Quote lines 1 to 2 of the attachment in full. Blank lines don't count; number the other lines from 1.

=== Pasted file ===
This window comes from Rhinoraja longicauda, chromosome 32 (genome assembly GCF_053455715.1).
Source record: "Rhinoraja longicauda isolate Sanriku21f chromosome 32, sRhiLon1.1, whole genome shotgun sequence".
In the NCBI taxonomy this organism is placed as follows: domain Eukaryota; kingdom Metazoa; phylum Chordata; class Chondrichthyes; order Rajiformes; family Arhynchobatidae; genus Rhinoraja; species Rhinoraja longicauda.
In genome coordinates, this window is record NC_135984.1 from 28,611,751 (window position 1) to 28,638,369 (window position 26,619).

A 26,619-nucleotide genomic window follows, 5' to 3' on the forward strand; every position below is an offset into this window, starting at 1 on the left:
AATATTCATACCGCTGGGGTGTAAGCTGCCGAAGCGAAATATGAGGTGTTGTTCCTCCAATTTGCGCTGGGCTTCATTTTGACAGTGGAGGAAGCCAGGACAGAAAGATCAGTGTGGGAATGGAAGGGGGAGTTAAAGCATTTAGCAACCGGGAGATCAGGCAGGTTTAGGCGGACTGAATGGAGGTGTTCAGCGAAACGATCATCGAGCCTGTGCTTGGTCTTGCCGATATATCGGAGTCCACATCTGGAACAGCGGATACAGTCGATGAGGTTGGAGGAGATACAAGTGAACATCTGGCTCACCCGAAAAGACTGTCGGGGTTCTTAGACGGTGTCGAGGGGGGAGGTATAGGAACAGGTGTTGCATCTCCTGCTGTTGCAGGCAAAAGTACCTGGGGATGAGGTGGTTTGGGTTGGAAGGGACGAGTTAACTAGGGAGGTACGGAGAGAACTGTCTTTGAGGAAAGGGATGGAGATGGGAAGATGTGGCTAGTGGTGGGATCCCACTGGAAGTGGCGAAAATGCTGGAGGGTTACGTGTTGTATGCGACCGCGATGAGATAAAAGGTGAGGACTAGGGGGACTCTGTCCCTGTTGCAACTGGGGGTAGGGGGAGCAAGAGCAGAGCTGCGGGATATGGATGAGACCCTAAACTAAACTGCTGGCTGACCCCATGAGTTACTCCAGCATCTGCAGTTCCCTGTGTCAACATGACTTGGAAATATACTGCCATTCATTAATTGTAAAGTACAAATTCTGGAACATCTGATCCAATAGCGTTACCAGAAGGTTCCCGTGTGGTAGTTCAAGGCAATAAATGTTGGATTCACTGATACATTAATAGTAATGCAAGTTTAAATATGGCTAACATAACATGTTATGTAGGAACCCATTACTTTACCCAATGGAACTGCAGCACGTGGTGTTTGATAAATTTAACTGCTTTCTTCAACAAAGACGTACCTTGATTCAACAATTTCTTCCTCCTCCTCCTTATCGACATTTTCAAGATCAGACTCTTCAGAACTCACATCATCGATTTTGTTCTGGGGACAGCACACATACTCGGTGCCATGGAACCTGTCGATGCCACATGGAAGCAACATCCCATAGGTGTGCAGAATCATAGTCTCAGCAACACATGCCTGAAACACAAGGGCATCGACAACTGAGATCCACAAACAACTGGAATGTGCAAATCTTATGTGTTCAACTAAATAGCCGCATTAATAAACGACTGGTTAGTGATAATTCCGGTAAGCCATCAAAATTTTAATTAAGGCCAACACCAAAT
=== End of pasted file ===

This window comes from Rhinoraja longicauda, chromosome 32 (genome assembly GCF_053455715.1).
Source record: "Rhinoraja longicauda isolate Sanriku21f chromosome 32, sRhiLon1.1, whole genome shotgun sequence".